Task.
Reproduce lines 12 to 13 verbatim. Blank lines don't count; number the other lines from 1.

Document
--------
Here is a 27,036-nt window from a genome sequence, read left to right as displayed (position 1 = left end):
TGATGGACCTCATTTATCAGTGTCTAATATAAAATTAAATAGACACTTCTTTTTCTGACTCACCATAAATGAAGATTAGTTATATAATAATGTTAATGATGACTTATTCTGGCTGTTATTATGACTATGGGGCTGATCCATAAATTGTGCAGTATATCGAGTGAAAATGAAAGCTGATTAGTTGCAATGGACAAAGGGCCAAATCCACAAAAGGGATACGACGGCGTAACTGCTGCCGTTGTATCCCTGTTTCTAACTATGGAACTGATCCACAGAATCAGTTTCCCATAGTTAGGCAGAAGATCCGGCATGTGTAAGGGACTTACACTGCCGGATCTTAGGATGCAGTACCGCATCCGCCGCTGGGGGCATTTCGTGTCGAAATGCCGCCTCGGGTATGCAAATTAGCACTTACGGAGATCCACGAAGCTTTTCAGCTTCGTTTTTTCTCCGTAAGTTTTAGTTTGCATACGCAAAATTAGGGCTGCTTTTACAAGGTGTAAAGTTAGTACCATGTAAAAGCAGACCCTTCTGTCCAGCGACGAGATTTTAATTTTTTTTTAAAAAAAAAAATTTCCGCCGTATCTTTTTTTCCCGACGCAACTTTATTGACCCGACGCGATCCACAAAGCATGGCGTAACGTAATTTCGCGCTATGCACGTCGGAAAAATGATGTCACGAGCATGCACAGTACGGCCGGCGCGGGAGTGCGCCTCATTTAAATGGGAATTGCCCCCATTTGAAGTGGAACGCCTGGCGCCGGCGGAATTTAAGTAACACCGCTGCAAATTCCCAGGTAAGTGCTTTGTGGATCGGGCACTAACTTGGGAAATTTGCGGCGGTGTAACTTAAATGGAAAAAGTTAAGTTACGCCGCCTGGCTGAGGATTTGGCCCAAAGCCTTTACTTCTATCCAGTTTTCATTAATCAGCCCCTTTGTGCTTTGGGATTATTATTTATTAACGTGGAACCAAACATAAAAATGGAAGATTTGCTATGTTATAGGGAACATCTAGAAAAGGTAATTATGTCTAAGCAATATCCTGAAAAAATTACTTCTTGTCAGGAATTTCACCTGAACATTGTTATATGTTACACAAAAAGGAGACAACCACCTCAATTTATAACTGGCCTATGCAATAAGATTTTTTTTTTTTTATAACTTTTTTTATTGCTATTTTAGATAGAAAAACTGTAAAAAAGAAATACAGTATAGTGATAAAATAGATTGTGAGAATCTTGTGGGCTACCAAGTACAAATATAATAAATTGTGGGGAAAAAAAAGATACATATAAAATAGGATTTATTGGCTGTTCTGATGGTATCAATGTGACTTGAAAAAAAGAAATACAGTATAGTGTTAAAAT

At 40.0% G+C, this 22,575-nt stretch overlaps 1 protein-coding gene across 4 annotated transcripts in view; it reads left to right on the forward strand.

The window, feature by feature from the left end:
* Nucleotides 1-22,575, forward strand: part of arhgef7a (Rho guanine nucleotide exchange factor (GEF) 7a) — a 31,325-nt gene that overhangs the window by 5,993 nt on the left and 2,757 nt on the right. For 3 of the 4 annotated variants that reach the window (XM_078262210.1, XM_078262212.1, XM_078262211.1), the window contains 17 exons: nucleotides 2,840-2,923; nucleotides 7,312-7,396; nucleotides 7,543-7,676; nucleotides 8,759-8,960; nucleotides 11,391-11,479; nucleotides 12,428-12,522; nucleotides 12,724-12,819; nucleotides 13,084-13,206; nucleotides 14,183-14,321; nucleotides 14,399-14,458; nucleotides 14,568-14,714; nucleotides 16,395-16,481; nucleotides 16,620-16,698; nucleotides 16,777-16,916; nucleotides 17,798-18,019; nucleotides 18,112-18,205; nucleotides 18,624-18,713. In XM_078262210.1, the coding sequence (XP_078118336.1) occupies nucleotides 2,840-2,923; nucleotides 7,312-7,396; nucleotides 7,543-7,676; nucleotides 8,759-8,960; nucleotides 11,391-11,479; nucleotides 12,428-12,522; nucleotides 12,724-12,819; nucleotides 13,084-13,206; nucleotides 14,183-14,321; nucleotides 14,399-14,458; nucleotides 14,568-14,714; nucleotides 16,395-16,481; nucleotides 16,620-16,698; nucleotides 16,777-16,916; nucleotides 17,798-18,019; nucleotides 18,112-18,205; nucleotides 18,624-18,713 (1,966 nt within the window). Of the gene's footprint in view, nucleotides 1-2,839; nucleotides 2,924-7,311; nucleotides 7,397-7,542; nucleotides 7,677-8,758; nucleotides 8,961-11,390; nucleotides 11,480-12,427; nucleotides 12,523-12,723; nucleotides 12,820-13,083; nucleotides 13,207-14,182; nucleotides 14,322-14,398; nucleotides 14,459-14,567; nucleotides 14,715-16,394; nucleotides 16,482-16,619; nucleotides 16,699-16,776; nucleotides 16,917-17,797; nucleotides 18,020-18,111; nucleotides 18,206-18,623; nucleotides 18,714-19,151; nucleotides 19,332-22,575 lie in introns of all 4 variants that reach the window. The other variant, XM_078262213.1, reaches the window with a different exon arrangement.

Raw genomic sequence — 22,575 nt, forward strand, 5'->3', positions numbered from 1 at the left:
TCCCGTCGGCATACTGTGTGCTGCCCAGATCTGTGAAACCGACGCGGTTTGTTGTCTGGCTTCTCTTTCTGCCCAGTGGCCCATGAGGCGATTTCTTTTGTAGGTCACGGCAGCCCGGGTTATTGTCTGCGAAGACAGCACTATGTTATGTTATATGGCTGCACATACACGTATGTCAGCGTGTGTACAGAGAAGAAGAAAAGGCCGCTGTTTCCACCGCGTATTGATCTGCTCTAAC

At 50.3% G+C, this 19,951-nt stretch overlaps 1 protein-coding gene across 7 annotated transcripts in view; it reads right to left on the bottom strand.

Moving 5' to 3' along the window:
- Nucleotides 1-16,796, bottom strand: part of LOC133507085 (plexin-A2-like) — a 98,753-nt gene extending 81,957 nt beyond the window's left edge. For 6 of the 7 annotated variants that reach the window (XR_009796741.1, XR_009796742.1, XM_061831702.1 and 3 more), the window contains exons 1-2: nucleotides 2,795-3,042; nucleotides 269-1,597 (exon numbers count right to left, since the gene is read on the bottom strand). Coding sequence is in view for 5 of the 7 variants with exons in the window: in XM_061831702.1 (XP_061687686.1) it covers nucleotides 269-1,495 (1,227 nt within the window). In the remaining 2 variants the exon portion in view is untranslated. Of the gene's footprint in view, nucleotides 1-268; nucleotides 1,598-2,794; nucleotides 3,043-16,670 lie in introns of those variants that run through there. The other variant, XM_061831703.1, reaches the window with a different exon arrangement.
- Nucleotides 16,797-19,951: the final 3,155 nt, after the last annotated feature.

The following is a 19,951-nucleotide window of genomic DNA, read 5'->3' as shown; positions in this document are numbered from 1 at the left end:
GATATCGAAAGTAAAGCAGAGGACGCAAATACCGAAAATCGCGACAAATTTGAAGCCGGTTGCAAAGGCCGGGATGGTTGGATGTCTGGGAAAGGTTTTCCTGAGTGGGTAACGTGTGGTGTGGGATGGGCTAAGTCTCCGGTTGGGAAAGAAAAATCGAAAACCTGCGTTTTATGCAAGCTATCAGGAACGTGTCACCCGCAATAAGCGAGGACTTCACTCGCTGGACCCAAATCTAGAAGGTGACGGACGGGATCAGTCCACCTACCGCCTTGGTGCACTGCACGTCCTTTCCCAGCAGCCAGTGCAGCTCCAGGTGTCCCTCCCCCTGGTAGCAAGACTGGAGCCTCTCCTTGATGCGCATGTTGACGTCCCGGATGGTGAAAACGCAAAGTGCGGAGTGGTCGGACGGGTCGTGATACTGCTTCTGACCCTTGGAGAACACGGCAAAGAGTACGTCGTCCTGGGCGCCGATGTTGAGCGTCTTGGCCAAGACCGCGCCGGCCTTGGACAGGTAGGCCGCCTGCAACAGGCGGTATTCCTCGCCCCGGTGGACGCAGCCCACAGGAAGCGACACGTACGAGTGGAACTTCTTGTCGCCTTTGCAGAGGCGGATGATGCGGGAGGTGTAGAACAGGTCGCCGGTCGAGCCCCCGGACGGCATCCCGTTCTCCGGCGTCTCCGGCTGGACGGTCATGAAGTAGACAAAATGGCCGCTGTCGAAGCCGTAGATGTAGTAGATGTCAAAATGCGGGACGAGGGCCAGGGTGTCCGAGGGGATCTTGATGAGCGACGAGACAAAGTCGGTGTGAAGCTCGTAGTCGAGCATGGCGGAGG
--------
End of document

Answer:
The following is a 19,951-nucleotide window of genomic DNA, read 5'->3' as shown; positions in this document are numbered from 1 at the left end:
GATATCGAAAGTAAAGCAGAGGACGCAAATACCGAAAATCGCGACAAATTTGAAGCCGGTTGCAAAGGCCGGGATGGTTGGATGTCTGGGAAAGGTTTTCCTGAGTGGGTAACGTGTGGTGTGGGATGGGCTAAGTCTCCGGTTGGGAAAGAAAAATCGAAAACCTGCGTTTTATGCAAGCTATCAGGAACGTGTCACCCGCAATAAGCGAGGACTTCACTCGCTGGACCCAAATCTAGAAGGTGACGGACGGGATCAGTCCACCTACCGCCTTGGTGCACTGCACGTCCTTTCCCAGCAGCCAGTGCAGCTCCAGGTGTCCCTCCCCCTGGTAGCAAGACTGGAGCCTCTCCTTGATGCGCATGTTGACGTCCCGGATGGTGAAAACGCAAAGTGCGGAGTGGTCGGACGGGTCGTGATACTGCTTCTGACCCTTGGAGAACACGGCAAAGAGTACGTCGTCCTGGGCGCCGATGTTGAGCGTCTTGGCCAAGACCGCGCCGGCCTTGGACAGGTAGGCCGCCTGCAACAGGCGGTATTCCTCGCCCCGGTGGACGCAGCCCACAGGAAGCGACACGTACGAGTGGAACTTCTTGTCGCCTTTGCAGAGGCGGATGATGCGGGAGGTGTAGAACAGGTCGCCGGTCGAGCCCCCGGACGGCATCCCGTTCTCCGGCGTCTCCGGCTGGACGGTCATGAAGTAGACAAAATGGCCGCTGTCGAAGCCGTAGATGTAGTAGATGTCAAAATGCGGGACGAGGGCCAGGGTGTCCGAGGGGATCTTGATGAGCGACGAGACAAAGTCGGTGTGAAGCTCGTAGTCGAGCATGGCGGAGG